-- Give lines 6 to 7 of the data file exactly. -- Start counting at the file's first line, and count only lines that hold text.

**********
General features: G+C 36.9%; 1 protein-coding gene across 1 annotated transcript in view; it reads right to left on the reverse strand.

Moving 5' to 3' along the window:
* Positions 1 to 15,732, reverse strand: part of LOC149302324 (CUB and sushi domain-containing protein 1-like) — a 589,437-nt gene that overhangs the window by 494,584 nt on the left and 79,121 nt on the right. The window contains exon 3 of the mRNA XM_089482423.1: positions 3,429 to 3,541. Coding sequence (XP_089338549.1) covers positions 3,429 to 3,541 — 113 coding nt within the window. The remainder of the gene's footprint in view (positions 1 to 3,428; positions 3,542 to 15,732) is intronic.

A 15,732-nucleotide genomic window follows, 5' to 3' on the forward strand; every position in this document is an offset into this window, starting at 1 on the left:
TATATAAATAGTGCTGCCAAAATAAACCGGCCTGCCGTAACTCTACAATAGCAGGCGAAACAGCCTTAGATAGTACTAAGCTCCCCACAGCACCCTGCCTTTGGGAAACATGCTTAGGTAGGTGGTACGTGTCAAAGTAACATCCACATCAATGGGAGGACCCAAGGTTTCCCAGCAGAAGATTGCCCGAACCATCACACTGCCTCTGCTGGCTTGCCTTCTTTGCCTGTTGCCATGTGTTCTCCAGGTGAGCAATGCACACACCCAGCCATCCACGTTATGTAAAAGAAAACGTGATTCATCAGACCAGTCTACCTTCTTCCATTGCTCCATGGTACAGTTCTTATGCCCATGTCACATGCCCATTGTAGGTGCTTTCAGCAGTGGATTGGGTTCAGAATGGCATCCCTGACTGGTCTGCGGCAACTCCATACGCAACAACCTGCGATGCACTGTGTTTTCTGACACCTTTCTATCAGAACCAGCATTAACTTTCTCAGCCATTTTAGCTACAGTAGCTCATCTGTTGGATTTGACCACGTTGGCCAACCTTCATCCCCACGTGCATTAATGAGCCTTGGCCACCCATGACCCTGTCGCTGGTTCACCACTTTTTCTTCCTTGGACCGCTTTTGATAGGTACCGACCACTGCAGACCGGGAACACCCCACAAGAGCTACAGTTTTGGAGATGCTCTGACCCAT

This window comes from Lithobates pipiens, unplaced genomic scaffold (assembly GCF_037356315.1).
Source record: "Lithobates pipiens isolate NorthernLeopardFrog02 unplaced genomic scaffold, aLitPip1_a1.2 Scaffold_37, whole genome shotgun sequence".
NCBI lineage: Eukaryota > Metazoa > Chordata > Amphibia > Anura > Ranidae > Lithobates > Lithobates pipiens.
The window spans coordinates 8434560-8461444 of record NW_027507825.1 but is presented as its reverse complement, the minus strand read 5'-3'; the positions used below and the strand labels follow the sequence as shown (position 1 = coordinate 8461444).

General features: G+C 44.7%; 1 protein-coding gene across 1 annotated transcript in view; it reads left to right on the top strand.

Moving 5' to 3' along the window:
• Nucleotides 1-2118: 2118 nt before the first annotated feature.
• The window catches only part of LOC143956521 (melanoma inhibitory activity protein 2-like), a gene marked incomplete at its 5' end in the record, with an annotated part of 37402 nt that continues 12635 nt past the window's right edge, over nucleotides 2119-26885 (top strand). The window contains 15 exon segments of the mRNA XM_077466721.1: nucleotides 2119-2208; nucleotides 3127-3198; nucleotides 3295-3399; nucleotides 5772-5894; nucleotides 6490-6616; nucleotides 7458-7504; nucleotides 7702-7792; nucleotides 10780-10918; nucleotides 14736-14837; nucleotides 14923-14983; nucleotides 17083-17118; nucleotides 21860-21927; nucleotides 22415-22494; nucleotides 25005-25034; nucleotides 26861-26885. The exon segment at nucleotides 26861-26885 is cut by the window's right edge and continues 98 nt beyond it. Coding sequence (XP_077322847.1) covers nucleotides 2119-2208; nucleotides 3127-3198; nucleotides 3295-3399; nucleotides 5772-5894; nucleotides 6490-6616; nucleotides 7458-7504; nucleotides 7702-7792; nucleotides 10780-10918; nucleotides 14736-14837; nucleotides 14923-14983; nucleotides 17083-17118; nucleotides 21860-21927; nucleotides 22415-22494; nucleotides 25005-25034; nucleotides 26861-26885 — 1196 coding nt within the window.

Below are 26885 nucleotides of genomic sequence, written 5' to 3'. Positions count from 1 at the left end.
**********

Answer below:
This window comes from Lithobates pipiens, unplaced genomic scaffold (assembly GCF_037356315.1).
Source record: "Lithobates pipiens isolate NorthernLeopardFrog02 unplaced genomic scaffold, aLitPip1_a1.2 Scaffold_37, whole genome shotgun sequence".